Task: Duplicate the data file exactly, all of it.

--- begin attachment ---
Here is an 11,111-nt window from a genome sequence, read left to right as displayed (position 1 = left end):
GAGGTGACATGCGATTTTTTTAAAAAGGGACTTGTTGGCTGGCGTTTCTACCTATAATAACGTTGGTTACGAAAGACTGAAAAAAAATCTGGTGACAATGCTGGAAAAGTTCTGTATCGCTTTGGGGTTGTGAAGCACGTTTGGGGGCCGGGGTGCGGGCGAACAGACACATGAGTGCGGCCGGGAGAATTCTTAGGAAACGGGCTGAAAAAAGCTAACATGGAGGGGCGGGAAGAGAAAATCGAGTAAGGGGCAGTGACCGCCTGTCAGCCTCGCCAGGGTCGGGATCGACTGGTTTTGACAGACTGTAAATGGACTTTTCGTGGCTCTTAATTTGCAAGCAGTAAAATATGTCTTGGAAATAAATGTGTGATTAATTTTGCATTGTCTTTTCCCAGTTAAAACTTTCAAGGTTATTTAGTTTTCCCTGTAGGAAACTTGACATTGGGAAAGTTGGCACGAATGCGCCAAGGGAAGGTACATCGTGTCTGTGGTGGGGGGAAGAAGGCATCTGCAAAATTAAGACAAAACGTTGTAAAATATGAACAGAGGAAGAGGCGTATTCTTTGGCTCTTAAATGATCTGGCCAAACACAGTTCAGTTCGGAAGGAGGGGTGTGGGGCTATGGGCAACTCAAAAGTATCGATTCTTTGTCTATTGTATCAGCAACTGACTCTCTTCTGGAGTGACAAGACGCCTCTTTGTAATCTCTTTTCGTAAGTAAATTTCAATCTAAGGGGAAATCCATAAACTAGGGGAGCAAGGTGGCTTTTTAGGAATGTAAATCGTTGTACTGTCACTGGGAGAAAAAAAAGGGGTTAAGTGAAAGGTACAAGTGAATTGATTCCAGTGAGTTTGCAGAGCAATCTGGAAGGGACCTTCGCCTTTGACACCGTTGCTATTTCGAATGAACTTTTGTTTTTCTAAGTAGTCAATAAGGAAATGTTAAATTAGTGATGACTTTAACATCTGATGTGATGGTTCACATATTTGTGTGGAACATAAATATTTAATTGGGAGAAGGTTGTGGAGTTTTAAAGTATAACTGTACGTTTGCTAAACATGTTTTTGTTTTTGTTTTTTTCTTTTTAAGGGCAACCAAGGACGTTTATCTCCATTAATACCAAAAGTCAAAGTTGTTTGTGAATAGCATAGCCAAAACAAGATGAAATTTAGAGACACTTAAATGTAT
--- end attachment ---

Here is an 11,111-nt window from a genome sequence, read left to right as displayed (position 1 = left end):
GAGGTGACATGCGATTTTTTTAAAAAGGGACTTGTTGGCTGGCGTTTCTACCTATAATAACGTTGGTTACGAAAGACTGAAAAAAAATCTGGTGACAATGCTGGAAAAGTTCTGTATCGCTTTGGGGTTGTGAAGCACGTTTGGGGGCCGGGGTGCGGGCGAACAGACACATGAGTGCGGCCGGGAGAATTCTTAGGAAACGGGCTGAAAAAAGCTAACATGGAGGGGCGGGAAGAGAAAATCGAGTAAGGGGCAGTGACCGCCTGTCAGCCTCGCCAGGGTCGGGATCGACTGGTTTTGACAGACTGTAAATGGACTTTTCGTGGCTCTTAATTTGCAAGCAGTAAAATATGTCTTGGAAATAAATGTGTGATTAATTTTGCATTGTCTTTTCCCAGTTAAAACTTTCAAGGTTATTTAGTTTTCCCTGTAGGAAACTTGACATTGGGAAAGTTGGCACGAATGCGCCAAGGGAAGGTACATCGTGTCTGTGGTGGGGGGAAGAAGGCATCTGCAAAATTAAGACAAAACGTTGTAAAATATGAACAGAGGAAGAGGCGTATTCTTTGGCTCTTAAATGATCTGGCCAAACACAGTTCAGTTCGGAAGGAGGGGTGTGGGGCTATGGGCAACTCAAAAGTATCGATTCTTTGTCTATTGTATCAGCAACTGACTCTCTTCTGGAGTGACAAGACGCCTCTTTGTAATCTCTTTTCGTAAGTAAATTTCAATCTAAGGGGAAATCCATAAACTAGGGGAGCAAGGTGGCTTTTTAGGAATGTAAATCGTTGTACTGTCACTGGGAGAAAAAAAAGGGGTTAAGTGAAAGGTACAAGTGAATTGATTCCAGTGAGTTTGCAGAGCAATCTGGAAGGGACCTTCGCCTTTGACACCGTTGCTATTTCGAATGAACTTTTGTTTTTCTAAGTAGTCAATAAGGAAATGTTAAATTAGTGATGACTTTAACATCTGATGTGATGGTTCACATATTTGTGTGGAACATAAATATTTAATTGGGAGAAGGTTGTGGAGTTTTAAAGTATAACTGTACGTTTGCTAAACATGTTTTTGTTTTTGTTTTTTTCTTTTTAAGGGCAACCAAGGACGTTTATCTCCATTAATACCAAAAGTCAAAGTTGTTTGTGAATAGCATAGCCAAAACAAGATGAAATTTAGAGACACTTAAATGTAT